Chris Davis

Why Blue?

I turned Blue at the end of the 1960’s, sometime around my eighth birthday. In retrospect it seems odd that one can become so infatuated with a team thousands of miles away, but City really were the greatest – League champions, FA Cup, League Cup, European Cup Winners’ Cup, and they had the best kit (the red and black away strip in particular) and of course Francis Lee and Colin Bell. And since my local team was Cape Town City it seemed to make a lot of sense at the time.

Following Man City from the southern hemisphere was frustrating to say the least. The best way to keep up to date was by reading magazines like Shoot which arrived two weeks late on the mail ship from Southampton, and by following the reports and scores in the daily newspapers. At Xmas my parents would give me the football annuals which meant I could live out my fantasies for most of the coming year.

I suppose largely because South Africa was a former British colony and many of us had British roots (technically I should have been a Portsmouth or Cardiff City fan), most of the kids at my school followed an English side and City had an impressive following. I distinctly remember one year in junior school playing in a 5-a-side competition and us being not the only side wanting to call ourselves Manchester City. Unfortunately the following in Cape Town has dwindled over the years and most ‘fans’ these days seem to support either the Rags or Liverpool, or to a lesser degree Arsenal and Spurs. The Newcastle and Blackburn shirts that appeared on the streets a few seasons ago seem to have quietly disappeared, to be replaced by the blue of Chelsea. My brother sadly has been following United all this time, so barring some notable exceptions, I have had to endure a lot of abuse since that happy day in 1974 when Denis Law’s goal sent United down to the second division.

I attended a Catholic junior school and at the age of 12 made my confirmation. Those who have been through this ordeal will know that one of the requirements is that you adopt the name of a saint which then becomes your church name. I chose St. Francis – everybody assumed it was because I liked animals, but it really had a lot more to do with Francis Lee. Not long after, I gave up religion but not my worship of Francis Lee.

On Saturdays as the English matches were ending, we would tune in to the BBC World Service on shortwave radio to hear the classified results, and when there was a cup final or international they would relay the match commentary. The reception was usually so poor it sounded like you were listening to the radio from inside a dishwasher with a particularly nasty ear infection.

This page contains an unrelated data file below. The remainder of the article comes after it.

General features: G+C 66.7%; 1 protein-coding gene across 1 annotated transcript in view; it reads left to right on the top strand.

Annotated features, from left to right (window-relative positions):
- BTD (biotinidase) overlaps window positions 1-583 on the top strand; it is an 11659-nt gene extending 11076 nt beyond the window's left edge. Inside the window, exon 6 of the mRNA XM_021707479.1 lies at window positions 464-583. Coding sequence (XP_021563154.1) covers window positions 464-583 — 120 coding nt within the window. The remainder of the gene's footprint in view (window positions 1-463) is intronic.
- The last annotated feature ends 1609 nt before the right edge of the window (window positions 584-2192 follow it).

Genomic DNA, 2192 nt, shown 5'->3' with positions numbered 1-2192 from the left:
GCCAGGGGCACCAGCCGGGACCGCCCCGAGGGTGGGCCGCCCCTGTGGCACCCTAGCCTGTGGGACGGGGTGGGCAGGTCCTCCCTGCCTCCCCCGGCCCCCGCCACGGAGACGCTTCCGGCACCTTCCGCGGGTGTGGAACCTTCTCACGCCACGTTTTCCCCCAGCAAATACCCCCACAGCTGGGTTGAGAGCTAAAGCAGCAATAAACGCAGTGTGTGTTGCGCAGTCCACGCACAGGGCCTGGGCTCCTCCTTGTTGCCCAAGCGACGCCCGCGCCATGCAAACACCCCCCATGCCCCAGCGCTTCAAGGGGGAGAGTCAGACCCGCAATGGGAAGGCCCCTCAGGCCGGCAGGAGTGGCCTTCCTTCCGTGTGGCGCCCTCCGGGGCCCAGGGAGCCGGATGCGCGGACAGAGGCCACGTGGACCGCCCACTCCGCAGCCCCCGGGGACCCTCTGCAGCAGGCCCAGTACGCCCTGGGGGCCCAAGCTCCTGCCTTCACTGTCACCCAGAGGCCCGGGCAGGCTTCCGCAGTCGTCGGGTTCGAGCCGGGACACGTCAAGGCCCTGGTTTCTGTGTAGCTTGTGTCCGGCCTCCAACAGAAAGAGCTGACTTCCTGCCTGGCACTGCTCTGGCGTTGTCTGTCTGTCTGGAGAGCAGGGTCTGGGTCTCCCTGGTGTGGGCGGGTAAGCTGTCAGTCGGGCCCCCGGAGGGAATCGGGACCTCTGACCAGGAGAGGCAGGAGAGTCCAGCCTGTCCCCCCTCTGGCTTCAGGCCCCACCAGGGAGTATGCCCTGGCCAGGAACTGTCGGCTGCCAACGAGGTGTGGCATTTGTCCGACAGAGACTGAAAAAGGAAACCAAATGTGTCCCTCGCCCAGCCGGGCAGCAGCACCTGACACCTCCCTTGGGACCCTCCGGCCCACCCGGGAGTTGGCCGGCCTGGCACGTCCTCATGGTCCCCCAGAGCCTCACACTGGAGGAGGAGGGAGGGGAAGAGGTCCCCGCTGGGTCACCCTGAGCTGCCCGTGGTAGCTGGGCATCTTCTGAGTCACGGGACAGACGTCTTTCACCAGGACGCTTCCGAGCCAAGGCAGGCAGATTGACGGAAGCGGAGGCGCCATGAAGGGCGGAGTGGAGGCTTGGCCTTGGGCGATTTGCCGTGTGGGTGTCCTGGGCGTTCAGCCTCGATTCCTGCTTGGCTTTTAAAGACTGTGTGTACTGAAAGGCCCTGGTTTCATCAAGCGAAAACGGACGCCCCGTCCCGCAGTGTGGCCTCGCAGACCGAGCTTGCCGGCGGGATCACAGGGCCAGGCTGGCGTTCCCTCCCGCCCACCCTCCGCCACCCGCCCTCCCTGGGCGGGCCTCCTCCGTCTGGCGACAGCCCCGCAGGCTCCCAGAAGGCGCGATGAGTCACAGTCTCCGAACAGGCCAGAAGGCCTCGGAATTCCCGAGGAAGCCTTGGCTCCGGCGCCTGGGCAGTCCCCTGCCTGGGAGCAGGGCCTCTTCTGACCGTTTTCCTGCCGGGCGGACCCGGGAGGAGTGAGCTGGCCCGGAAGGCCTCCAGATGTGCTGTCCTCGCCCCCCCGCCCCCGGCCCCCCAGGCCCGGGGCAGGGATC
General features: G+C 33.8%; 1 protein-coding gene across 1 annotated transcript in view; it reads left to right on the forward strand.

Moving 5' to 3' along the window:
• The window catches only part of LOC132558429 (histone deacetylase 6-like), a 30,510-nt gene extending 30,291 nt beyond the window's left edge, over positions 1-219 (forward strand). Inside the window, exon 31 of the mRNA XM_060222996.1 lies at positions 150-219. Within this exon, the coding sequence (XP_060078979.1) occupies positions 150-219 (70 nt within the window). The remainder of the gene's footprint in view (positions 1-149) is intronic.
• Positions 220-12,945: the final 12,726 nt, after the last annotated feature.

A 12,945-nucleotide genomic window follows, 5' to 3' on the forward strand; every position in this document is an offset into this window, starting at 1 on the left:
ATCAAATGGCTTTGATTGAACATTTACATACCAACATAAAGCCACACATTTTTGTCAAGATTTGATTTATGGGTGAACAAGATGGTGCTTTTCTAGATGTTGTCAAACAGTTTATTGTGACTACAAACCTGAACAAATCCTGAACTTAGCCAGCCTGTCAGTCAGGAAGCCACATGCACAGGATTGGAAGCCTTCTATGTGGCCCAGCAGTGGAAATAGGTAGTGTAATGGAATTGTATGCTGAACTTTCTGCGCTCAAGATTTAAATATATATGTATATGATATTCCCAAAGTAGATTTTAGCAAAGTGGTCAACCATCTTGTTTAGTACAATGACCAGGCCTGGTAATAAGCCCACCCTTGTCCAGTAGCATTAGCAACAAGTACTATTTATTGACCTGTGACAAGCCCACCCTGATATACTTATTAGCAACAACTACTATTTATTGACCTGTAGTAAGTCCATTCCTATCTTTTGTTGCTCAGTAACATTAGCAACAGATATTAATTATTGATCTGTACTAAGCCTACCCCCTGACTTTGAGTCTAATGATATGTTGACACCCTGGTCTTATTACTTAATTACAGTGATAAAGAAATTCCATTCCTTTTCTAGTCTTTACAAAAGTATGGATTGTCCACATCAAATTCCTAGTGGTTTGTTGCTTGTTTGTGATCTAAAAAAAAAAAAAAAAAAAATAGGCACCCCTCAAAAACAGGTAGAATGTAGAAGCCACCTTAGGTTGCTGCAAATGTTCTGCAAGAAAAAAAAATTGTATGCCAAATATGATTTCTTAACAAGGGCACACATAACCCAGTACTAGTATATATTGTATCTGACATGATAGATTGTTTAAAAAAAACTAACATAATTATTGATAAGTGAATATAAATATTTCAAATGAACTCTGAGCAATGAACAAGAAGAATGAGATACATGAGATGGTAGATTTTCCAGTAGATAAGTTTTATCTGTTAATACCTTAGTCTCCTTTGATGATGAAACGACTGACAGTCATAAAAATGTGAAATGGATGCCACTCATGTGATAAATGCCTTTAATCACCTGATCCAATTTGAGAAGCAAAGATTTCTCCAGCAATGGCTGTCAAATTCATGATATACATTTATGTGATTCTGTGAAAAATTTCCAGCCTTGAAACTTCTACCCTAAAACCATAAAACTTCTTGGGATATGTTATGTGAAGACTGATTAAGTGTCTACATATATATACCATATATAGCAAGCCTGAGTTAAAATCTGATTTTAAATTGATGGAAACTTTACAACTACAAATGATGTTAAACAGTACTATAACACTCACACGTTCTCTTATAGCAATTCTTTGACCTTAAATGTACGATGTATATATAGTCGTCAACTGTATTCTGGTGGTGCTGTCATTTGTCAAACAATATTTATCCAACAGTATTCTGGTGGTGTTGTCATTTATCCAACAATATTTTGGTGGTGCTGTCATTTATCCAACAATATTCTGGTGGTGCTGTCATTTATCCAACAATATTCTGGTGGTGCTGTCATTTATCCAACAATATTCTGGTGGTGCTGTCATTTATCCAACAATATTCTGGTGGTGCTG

South Africa only started television broadcasts in the mid-70’s and the chances of seeing British football were very remote. But a small no-star hotel in the centre of town had a bright idea to increase their takings. They flew tapes of Match of the Day etc. from the UK every weekend, and would screen them throughout the following week, so at last we were getting to see our heroes in action and on a regular basis.

At the same time, local football was booming with Cape Town’s two professional sides dominating the league and cup competitions and pulling capacity crowds on Friday evenings. Cape Town City were managed by Roy Bailey (father of Gary, ex-Red and England ‘keeper) and Hellenic by Budgie Byrne (West Ham/Fulham/England). The teams were made up largely of British imports like George Eastham, John Sissons and Ian St John who came out here towards the end of their careers. During the English off-season, players like Francis Lee (imagine how elated I was to get his autograph!), Peter Lorimer, Kevin Keegan, Bobby Moore and Geoff Hurst would come out and guest for the local clubs. But once international sanctions began to take hold, things started to change dramatically and South Africa became more and more isolated.

I moved to England in 1979, largely because of the unhealthy political climate – unfortunately the closest ground was Loftus Road and not Maine Road though I was never for one moment tempted to follow QPR (admittedly no great achievement) and my loyalties remained in the North. I spent a lot of time going to live music venues in London and it seemed that even my favourite bands were from Manchester – The Buzzcocks, Magazine, Joy Division, New Order, Durutti Column.

Returning to Cape Town several years later, I saw Peter Reid’s Man City come out to play against local side Santos. I remember being disappointed because Niall Quinn wasn’t in the squad but City, very much in holiday mode, won the match by a one goal margin.

Thanks to satellite I was able to see City as many as ten times this season (how I envy those of you who are able to get to Maine Road regularly) and the final thirty minutes in the promotion rollercoaster against Blackburn must have been one of the most unforgettable and emotional experiences of my life. I pick up the club news regularly on the Internet and of course via the one and only MCIVTA. I only know of about a dozen Blues in Cape Town these days although there are obviously more, and am still regularly asked Why City. Well this is why.

First printed in: MCIVTA Newsletter #609 on


Chris Davis